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Halbi language

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Title: Halbi language  
Author: World Heritage Encyclopedia
Language: English
Subject: Kayort language, Mirgan language, Nangalami language, Jandavra language, Kharia Thar language
Collection: Eastern Indo-Aryan Languages, Languages of India
Publisher: World Heritage Encyclopedia

Halbi language

Native to India
Region Madhya Pradesh, Chhattisgarh, Andhra Pradesh, Orissa and Maharashtra
Native speakers
600,000  (2001 census)[1]
Language codes
ISO 639-3 Either:
hlb – Halbi
bhu – Bhunjia
Linguasphere 59-AAF-tb

Halbi (also Bastari, Halba, Halvas, Halabi, Halvi, Mahari, Mehari) is an Eastern Indo-Aryan language, transitional between Oriya and Marathi.[2] It is spoken by 500,000 people across the central part of India. It uses SOV word order (subject-object-verb), makes strong use of affixes, and places adjectives before nouns. It is often used as a trade language, but there is a low literacy rate.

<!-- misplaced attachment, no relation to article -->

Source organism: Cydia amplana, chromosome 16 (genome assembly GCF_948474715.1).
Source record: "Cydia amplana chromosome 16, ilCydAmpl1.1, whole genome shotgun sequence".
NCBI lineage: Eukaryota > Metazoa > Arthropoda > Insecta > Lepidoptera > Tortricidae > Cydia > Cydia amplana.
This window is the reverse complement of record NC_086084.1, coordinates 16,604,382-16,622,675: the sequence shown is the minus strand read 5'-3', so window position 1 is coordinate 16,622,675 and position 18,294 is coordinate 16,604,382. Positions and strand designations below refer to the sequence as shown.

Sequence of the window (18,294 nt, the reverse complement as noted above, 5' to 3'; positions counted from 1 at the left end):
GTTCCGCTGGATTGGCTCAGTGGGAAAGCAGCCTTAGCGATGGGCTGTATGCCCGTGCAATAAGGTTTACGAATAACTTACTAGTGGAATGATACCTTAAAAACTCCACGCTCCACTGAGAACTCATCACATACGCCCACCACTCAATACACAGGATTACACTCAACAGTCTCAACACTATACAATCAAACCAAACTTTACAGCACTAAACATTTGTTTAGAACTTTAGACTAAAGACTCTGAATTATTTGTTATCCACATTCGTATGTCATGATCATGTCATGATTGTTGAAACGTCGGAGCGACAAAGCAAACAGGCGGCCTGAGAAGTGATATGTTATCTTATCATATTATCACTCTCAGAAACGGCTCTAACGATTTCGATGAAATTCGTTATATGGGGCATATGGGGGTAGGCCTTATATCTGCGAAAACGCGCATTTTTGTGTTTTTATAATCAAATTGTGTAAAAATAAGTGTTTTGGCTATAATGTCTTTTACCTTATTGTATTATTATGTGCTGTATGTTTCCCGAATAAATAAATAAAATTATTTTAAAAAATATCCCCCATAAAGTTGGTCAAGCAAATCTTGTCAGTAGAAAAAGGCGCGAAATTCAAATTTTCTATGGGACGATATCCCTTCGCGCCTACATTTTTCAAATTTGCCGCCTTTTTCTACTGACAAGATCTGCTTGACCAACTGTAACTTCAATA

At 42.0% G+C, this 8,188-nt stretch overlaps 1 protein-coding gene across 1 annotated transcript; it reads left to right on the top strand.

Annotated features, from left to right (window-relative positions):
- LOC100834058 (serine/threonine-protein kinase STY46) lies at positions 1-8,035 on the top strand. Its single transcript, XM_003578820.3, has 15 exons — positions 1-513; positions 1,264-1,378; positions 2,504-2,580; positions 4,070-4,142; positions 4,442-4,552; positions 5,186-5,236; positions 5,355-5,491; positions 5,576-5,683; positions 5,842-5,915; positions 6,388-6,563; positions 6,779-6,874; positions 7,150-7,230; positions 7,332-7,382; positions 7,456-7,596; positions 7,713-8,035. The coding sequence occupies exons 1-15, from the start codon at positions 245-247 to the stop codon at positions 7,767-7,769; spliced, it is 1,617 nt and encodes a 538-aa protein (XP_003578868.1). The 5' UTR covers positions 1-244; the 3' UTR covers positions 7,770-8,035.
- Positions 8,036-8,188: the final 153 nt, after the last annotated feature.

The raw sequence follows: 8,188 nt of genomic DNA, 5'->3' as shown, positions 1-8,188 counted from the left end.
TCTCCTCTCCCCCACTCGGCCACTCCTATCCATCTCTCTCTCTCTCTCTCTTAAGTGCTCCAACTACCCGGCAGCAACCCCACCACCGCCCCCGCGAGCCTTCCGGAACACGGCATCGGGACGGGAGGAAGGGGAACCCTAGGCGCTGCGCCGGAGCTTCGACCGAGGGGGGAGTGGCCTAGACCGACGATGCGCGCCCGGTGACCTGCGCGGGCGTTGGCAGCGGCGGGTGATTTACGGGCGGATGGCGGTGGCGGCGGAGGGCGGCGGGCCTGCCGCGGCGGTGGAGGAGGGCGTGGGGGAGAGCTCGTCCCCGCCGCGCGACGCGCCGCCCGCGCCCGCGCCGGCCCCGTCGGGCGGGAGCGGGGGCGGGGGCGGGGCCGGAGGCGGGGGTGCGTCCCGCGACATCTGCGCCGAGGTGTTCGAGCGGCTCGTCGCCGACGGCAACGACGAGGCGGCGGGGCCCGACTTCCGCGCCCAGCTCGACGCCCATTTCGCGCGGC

The Mehari dialect is mutually intelligible with the other dialects only with difficulty. There are an estimated 200,000 second-language speakers (as of 2001). In Chhtisgarh Schooled males are fluent in Hindi. Some first language speakers use Bhatri as second language.

Halbi is written in the Oriya & Devanagari script.


  1. ^ Halbi at Ethnologue (17th ed., 2013)
    Bhunjia at Ethnologue (17th ed., 2013)
  2. ^ Masica (1991)

Recently Sri Bikram Soni of jagdalpur has invented Halvi script which is easier than Devnagari and Oriya script. Sri Soni has made an intensive work on Halvi language and found that there is a necessity of creating a script for halvi language. The script is uploaded in the www. ( see documents of Mahendra Kumar Mishra)

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